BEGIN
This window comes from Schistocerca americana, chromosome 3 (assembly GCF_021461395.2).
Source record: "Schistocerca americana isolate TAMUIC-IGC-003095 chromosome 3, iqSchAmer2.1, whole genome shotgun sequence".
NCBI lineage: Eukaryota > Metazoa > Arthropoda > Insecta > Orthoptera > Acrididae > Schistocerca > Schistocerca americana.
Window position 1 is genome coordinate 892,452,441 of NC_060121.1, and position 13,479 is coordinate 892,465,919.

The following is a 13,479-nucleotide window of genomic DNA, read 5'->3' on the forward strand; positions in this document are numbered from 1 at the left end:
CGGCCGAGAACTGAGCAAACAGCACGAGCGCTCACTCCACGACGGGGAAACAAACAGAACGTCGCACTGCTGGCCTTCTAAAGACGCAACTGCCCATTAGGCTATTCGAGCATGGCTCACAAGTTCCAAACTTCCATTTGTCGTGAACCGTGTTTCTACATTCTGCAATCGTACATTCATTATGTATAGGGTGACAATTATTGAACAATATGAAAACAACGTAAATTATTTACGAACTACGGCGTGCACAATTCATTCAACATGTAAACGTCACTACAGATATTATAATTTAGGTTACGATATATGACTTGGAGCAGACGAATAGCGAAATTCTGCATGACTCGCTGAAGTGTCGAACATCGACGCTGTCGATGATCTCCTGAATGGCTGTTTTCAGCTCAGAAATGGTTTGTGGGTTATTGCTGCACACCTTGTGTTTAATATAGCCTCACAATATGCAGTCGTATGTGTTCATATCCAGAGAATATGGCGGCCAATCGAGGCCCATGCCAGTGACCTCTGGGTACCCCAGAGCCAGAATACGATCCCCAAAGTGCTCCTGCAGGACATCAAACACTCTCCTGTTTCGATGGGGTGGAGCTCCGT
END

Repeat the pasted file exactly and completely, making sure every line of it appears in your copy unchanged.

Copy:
This window comes from Schistocerca americana, chromosome 3 (assembly GCF_021461395.2).
Source record: "Schistocerca americana isolate TAMUIC-IGC-003095 chromosome 3, iqSchAmer2.1, whole genome shotgun sequence".
NCBI lineage: Eukaryota > Metazoa > Arthropoda > Insecta > Orthoptera > Acrididae > Schistocerca > Schistocerca americana.
Window position 1 is genome coordinate 892,452,441 of NC_060121.1, and position 13,479 is coordinate 892,465,919.

The following is a 13,479-nucleotide window of genomic DNA, read 5'->3' on the forward strand; positions in this document are numbered from 1 at the left end:
CGGCCGAGAACTGAGCAAACAGCACGAGCGCTCACTCCACGACGGGGAAACAAACAGAACGTCGCACTGCTGGCCTTCTAAAGACGCAACTGCCCATTAGGCTATTCGAGCATGGCTCACAAGTTCCAAACTTCCATTTGTCGTGAACCGTGTTTCTACATTCTGCAATCGTACATTCATTATGTATAGGGTGACAATTATTGAACAATATGAAAACAACGTAAATTATTTACGAACTACGGCGTGCACAATTCATTCAACATGTAAACGTCACTACAGATATTATAATTTAGGTTACGATATATGACTTGGAGCAGACGAATAGCGAAATTCTGCATGACTCGCTGAAGTGTCGAACATCGACGCTGTCGATGATCTCCTGAATGGCTGTTTTCAGCTCAGAAATGGTTTGTGGGTTATTGCTGCACACCTTGTGTTTAATATAGCCTCACAATATGCAGTCGTATGTGTTCATATCCAGAGAATATGGCGGCCAATCGAGGCCCATGCCAGTGACCTCTGGGTACCCCAGAGCCAGAATACGATCCCCAAAGTGCTCCTGCAGGACATCAAACACTCTCCTGTTTCGATGGGGTGGAGCTCCGT